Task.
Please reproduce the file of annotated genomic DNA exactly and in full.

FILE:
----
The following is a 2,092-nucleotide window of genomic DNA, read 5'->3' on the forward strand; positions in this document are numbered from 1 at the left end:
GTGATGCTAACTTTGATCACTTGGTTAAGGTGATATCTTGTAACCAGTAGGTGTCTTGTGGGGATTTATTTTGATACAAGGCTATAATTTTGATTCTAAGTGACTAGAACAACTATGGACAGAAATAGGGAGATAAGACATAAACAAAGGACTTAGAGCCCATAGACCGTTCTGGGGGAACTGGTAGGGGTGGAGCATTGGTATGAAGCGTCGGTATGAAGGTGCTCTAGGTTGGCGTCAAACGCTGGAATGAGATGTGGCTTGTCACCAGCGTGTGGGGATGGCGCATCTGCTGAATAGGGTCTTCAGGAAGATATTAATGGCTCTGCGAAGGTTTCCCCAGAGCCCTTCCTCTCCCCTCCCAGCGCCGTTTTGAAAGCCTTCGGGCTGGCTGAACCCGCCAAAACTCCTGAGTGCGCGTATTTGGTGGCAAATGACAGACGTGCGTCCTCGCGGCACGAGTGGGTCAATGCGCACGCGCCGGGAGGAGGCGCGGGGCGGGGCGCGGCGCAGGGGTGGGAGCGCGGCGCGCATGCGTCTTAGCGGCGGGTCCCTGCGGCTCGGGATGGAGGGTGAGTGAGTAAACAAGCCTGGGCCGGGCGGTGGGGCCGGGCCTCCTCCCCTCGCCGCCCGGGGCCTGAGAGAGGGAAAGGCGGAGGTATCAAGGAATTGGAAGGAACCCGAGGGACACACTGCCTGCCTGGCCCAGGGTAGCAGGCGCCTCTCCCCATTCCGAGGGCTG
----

The following is a 2,092-nucleotide window of genomic DNA, read 5'->3' on the forward strand; positions in this document are numbered from 1 at the left end:
GTGATGCTAACTTTGATCACTTGGTTAAGGTGATATCTTGTAACCAGTAGGTGTCTTGTGGGGATTTATTTTGATACAAGGCTATAATTTTGATTCTAAGTGACTAGAACAACTATGGACAGAAATAGGGAGATAAGACATAAACAAAGGACTTAGAGCCCATAGACCGTTCTGGGGGAACTGGTAGGGGTGGAGCATTGGTATGAAGCGTCGGTATGAAGGTGCTCTAGGTTGGCGTCAAACGCTGGAATGAGATGTGGCTTGTCACCAGCGTGTGGGGATGGCGCATCTGCTGAATAGGGTCTTCAGGAAGATATTAATGGCTCTGCGAAGGTTTCCCCAGAGCCCTTCCTCTCCCCTCCCAGCGCCGTTTTGAAAGCCTTCGGGCTGGCTGAACCCGCCAAAACTCCTGAGTGCGCGTATTTGGTGGCAAATGACAGACGTGCGTCCTCGCGGCACGAGTGGGTCAATGCGCACGCGCCGGGAGGAGGCGCGGGGCGGGGCGCGGCGCAGGGGTGGGAGCGCGGCGCGCATGCGTCTTAGCGGCGGGTCCCTGCGGCTCGGGATGGAGGGTGAGTGAGTAAACAAGCCTGGGCCGGGCGGTGGGGCCGGGCCTCCTCCCCTCGCCGCCCGGGGCCTGAGAGAGGGAAAGGCGGAGGTATCAAGGAATTGGAAGGAACCCGAGGGACACACTGCCTGCCTGGCCCAGGGTAGCAGGCGCCTCTCCCCATTCCGAGGGCTG